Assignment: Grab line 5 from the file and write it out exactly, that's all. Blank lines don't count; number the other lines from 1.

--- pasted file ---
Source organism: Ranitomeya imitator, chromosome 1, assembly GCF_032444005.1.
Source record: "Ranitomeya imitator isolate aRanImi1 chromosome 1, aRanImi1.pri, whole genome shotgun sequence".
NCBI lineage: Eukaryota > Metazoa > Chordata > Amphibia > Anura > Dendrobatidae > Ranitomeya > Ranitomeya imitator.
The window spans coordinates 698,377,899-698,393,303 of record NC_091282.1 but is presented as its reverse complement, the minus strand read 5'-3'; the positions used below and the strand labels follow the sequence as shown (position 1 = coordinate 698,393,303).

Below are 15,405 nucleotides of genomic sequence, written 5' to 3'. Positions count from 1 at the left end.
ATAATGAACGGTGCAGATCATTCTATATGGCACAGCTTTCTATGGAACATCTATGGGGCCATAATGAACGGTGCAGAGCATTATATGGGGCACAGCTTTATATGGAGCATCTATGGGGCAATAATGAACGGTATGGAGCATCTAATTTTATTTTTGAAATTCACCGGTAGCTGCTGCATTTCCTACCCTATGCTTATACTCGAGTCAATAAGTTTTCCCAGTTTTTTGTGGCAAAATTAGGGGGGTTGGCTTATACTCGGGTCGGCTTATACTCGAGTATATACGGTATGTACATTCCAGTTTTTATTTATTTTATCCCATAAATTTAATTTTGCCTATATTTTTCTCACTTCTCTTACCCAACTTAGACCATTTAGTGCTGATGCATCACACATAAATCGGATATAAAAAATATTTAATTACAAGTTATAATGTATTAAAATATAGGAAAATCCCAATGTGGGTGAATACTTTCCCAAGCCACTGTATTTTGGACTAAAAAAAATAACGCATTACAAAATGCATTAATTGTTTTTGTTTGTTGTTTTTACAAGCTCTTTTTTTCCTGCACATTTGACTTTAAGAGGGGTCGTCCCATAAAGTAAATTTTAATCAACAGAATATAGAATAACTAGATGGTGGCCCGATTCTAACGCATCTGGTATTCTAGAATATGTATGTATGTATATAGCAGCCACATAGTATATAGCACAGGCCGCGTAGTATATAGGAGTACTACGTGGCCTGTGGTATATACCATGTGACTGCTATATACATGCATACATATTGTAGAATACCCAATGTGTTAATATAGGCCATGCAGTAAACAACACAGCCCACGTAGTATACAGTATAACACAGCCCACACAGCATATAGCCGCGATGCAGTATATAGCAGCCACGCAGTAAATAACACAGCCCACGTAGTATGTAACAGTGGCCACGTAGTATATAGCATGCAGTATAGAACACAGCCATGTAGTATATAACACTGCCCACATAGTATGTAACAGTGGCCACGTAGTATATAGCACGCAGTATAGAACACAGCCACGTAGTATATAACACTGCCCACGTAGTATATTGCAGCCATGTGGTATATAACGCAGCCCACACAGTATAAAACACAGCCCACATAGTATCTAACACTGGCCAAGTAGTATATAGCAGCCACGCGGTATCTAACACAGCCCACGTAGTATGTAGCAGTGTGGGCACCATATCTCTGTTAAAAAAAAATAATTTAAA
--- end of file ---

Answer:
Below are 15,405 nucleotides of genomic sequence, written 5' to 3'. Positions count from 1 at the left end.